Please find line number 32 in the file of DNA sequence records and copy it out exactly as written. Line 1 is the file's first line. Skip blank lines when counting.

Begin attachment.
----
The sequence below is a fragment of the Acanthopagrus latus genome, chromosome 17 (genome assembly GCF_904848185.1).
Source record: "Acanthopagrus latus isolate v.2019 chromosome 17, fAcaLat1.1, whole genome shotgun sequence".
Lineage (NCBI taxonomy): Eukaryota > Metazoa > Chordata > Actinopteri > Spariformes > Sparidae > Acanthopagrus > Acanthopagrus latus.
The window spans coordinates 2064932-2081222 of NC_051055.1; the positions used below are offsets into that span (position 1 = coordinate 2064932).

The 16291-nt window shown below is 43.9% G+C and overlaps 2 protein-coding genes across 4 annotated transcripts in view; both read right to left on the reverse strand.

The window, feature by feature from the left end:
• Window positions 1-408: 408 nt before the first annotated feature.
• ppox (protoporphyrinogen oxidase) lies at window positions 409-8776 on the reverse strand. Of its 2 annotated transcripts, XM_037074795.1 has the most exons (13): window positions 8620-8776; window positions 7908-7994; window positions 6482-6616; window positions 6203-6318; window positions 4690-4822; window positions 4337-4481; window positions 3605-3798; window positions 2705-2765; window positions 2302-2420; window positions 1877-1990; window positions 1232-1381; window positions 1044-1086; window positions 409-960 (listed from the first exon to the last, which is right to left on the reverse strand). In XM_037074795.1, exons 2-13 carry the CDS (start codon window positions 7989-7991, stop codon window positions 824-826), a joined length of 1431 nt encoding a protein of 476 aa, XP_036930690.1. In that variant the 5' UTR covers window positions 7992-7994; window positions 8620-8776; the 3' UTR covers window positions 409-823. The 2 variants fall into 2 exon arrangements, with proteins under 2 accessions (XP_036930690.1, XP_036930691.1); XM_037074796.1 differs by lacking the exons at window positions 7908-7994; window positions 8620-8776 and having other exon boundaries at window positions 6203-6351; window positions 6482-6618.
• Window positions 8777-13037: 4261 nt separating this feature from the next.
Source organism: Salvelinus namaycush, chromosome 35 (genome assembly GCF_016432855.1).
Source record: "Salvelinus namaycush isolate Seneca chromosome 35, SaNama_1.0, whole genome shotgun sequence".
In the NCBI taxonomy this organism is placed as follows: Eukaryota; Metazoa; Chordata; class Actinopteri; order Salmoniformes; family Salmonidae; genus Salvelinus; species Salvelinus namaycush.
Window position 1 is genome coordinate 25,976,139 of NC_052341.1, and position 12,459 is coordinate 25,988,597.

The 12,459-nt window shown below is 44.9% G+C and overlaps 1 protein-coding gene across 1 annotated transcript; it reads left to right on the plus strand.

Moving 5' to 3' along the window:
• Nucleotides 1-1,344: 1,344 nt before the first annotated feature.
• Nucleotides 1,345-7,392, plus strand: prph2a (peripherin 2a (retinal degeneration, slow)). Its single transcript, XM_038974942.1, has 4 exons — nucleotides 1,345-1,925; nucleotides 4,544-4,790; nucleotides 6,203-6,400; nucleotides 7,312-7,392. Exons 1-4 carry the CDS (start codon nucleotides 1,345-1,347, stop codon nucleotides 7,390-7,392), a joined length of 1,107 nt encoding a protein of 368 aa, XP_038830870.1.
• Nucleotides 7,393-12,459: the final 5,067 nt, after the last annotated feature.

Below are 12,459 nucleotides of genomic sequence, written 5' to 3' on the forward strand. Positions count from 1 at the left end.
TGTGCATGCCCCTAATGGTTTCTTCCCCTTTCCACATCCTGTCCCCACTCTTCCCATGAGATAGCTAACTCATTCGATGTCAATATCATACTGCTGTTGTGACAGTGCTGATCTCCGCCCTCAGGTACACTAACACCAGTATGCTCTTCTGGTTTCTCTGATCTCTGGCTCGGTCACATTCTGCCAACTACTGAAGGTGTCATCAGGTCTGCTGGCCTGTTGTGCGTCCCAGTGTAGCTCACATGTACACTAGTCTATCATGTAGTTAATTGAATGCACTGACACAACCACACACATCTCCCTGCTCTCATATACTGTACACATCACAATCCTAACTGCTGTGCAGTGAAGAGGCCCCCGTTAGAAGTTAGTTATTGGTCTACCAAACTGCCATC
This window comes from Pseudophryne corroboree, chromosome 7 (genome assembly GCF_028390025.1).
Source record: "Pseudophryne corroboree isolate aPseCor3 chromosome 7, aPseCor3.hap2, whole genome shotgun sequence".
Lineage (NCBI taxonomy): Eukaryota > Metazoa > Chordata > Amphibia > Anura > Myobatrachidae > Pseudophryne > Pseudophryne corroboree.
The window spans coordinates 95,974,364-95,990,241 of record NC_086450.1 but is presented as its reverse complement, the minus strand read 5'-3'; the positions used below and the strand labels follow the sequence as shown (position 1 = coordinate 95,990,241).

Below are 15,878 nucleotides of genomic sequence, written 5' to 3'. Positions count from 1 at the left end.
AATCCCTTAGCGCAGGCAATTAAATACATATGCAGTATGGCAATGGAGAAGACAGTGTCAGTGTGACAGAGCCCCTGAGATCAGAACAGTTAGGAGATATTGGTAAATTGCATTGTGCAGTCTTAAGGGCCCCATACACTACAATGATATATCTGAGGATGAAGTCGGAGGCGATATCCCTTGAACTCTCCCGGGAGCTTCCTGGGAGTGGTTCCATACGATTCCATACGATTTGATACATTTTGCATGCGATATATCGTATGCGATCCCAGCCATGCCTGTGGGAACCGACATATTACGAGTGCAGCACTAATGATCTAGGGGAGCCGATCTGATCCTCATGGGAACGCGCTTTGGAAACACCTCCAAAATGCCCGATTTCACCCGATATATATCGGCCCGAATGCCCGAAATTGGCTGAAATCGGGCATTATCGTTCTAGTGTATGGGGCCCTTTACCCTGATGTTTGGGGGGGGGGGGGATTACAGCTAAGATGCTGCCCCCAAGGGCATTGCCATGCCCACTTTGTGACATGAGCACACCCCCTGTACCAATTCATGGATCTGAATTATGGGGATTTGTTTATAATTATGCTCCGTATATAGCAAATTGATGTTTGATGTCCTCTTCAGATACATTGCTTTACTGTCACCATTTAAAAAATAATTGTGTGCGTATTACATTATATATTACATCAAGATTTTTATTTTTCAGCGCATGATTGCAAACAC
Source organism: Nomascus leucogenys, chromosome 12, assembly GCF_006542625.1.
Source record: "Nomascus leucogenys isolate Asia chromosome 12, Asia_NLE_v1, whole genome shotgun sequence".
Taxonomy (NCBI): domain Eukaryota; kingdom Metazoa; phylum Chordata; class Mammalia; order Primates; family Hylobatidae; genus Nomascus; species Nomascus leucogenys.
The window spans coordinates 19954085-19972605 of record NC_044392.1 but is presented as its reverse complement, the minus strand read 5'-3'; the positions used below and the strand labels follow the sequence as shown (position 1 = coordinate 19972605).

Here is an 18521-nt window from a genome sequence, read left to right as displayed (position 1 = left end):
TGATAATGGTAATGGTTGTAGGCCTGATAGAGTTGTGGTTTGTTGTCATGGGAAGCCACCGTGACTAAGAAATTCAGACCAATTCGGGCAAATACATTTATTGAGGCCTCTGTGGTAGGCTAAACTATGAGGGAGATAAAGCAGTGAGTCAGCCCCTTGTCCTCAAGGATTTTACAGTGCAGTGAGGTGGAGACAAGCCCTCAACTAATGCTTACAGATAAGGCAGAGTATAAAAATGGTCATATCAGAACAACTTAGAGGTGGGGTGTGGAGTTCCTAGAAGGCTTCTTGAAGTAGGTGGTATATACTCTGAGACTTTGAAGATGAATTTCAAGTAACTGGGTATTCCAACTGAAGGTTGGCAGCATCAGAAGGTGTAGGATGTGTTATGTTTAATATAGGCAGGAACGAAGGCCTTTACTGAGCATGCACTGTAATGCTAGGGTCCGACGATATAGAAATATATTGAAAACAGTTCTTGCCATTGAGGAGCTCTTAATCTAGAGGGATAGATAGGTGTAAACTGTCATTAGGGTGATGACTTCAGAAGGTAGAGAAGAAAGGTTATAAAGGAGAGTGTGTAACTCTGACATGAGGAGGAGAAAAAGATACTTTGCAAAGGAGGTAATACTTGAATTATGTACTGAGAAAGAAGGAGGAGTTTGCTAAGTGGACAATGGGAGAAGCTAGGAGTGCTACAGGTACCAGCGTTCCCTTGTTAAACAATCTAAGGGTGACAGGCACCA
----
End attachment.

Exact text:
TGATAATGGTAATGGTTGTAGGCCTGATAGAGTTGTGGTTTGTTGTCATGGGAAGCCACCGTGACTAAGAAATTCAGACCAATTCGGGCAAATACATTTATTGAGGCCTCTGTGGTAGGCTAAACTATGAGGGAGATAAAGCAGTGAGTCAGCCCCTTGTCCTCAAGGATTTTACAGTGCAGTGAGGTGGAGACAAGCCCTCAACTAATGCTTACAGATAAGGCAGAGTATAAAAATGGTCATATCAGAACAACTTAGAGGTGGGGTGTGGAGTTCCTAGAAGGCTTCTTGAAGTAGGTGGTATATACTCTGAGACTTTGAAGATGAATTTCAAGTAACTGGGTATTCCAACTGAAGGTTGGCAGCATCAGAAGGTGTAGGATGTGTTATGTTTAATATAGGCAGGAACGAAGGCCTTTACTGAGCATGCACTGTAATGCTAGGGTCCGACGATATAGAAATATATTGAAAACAGTTCTTGCCATTGAGGAGCTCTTAATCTAGAGGGATAGATAGGTGTAAACTGTCATTAGGGTGATGACTTCAGAAGGTAGAGAAGAAAGGTTATAAAGGAGAGTGTGTAACTCTGACATGAGGAGGAGAAAAAGATACTTTGCAAAGGAGGTAATACTTGAATTATGTACTGAGAAAGAAGGAGGAGTTTGCTAAGTGGACAATGGGAGAAGCTAGGAGTGCTACAGGTACCAGCGTTCCCTTGTTAAACAATCTAAGGGTGACAGGCACCA